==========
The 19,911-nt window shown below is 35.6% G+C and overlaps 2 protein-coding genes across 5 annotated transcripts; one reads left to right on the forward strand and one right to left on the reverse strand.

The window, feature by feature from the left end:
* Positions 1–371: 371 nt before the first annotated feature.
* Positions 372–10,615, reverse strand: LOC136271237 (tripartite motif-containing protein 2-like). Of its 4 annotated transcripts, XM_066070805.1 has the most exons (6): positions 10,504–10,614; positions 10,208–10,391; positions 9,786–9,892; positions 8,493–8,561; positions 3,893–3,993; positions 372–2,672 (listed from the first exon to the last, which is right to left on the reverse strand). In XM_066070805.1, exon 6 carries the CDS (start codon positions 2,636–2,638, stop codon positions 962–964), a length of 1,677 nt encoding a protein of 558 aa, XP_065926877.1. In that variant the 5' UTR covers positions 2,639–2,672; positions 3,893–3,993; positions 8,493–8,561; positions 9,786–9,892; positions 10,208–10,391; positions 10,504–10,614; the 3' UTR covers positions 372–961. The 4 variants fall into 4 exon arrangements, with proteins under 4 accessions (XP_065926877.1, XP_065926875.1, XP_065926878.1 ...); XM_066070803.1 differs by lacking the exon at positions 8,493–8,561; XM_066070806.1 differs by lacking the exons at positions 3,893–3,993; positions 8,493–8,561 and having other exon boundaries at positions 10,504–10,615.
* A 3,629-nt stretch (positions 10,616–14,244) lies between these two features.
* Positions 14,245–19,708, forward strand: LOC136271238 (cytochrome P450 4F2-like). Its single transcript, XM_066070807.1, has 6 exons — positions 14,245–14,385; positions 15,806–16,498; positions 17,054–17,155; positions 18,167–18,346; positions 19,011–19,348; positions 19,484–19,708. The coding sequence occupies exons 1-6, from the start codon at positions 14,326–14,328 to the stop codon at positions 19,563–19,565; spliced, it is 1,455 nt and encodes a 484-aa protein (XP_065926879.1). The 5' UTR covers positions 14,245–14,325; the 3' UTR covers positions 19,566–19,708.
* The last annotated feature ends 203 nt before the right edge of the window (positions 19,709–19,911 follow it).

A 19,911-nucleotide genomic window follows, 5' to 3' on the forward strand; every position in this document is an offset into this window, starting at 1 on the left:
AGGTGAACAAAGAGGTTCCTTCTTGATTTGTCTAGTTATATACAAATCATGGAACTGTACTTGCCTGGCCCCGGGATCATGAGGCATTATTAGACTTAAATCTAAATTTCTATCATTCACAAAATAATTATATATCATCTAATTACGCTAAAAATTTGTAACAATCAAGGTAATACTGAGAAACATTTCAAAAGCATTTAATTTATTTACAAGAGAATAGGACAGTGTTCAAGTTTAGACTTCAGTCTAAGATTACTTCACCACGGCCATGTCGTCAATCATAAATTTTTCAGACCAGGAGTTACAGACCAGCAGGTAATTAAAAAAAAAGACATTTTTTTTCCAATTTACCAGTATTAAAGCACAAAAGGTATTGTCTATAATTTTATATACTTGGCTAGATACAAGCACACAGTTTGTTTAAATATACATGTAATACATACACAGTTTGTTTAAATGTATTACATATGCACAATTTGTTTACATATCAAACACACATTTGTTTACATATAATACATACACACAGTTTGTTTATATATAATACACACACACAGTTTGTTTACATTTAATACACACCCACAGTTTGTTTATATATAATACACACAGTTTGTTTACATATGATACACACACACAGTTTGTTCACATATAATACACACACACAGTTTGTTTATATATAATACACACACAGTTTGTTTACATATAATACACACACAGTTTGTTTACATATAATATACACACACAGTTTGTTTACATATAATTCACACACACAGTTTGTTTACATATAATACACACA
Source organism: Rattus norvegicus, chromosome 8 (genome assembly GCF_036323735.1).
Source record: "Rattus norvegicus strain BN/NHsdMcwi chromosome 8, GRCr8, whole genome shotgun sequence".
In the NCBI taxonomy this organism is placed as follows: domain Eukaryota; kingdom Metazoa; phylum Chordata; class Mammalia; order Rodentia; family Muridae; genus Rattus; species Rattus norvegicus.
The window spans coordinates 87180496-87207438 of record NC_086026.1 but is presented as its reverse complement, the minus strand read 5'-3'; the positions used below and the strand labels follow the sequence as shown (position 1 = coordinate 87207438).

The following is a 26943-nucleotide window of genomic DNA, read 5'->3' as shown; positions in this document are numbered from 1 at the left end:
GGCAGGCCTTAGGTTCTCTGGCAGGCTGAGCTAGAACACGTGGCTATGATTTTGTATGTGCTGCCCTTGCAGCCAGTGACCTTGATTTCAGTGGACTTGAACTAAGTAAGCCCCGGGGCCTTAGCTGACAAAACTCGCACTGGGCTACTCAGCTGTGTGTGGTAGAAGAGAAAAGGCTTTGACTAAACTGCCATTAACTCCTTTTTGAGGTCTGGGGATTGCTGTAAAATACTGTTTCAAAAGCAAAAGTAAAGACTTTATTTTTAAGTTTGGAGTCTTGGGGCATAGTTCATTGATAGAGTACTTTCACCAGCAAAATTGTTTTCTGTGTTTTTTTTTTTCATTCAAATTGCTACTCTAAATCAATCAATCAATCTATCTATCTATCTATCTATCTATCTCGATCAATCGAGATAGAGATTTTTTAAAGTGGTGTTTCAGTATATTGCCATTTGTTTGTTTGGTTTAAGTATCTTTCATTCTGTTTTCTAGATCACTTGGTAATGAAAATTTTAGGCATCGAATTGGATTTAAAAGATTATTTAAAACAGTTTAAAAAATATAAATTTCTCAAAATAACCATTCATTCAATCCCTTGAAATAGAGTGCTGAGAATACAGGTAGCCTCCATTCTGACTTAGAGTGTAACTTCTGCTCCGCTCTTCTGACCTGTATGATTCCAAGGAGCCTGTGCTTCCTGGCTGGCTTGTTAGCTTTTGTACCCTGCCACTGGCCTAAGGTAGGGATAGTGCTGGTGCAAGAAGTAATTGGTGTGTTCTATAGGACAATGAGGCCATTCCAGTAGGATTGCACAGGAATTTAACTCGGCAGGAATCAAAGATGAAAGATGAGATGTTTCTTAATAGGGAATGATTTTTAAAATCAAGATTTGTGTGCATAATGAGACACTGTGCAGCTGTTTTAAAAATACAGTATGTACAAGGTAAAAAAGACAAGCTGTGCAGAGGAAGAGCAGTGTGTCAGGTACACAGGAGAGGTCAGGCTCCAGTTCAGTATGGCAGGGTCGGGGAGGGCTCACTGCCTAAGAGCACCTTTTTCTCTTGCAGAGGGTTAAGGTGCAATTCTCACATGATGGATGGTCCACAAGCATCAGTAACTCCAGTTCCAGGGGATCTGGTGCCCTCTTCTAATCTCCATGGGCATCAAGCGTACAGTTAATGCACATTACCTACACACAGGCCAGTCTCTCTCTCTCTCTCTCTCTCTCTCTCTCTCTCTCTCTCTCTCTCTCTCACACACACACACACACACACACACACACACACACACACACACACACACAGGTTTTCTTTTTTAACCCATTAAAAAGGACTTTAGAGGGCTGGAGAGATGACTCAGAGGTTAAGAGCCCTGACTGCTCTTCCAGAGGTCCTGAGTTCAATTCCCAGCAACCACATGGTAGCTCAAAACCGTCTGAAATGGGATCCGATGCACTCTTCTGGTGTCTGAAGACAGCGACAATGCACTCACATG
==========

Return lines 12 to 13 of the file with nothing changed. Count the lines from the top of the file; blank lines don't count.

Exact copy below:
In the NCBI taxonomy this organism is placed as follows: domain Eukaryota; kingdom Metazoa; phylum Chordata; class Mammalia; order Rodentia; family Muridae; genus Rattus; species Rattus norvegicus.
The window spans coordinates 87180496-87207438 of record NC_086026.1 but is presented as its reverse complement, the minus strand read 5'-3'; the positions used below and the strand labels follow the sequence as shown (position 1 = coordinate 87207438).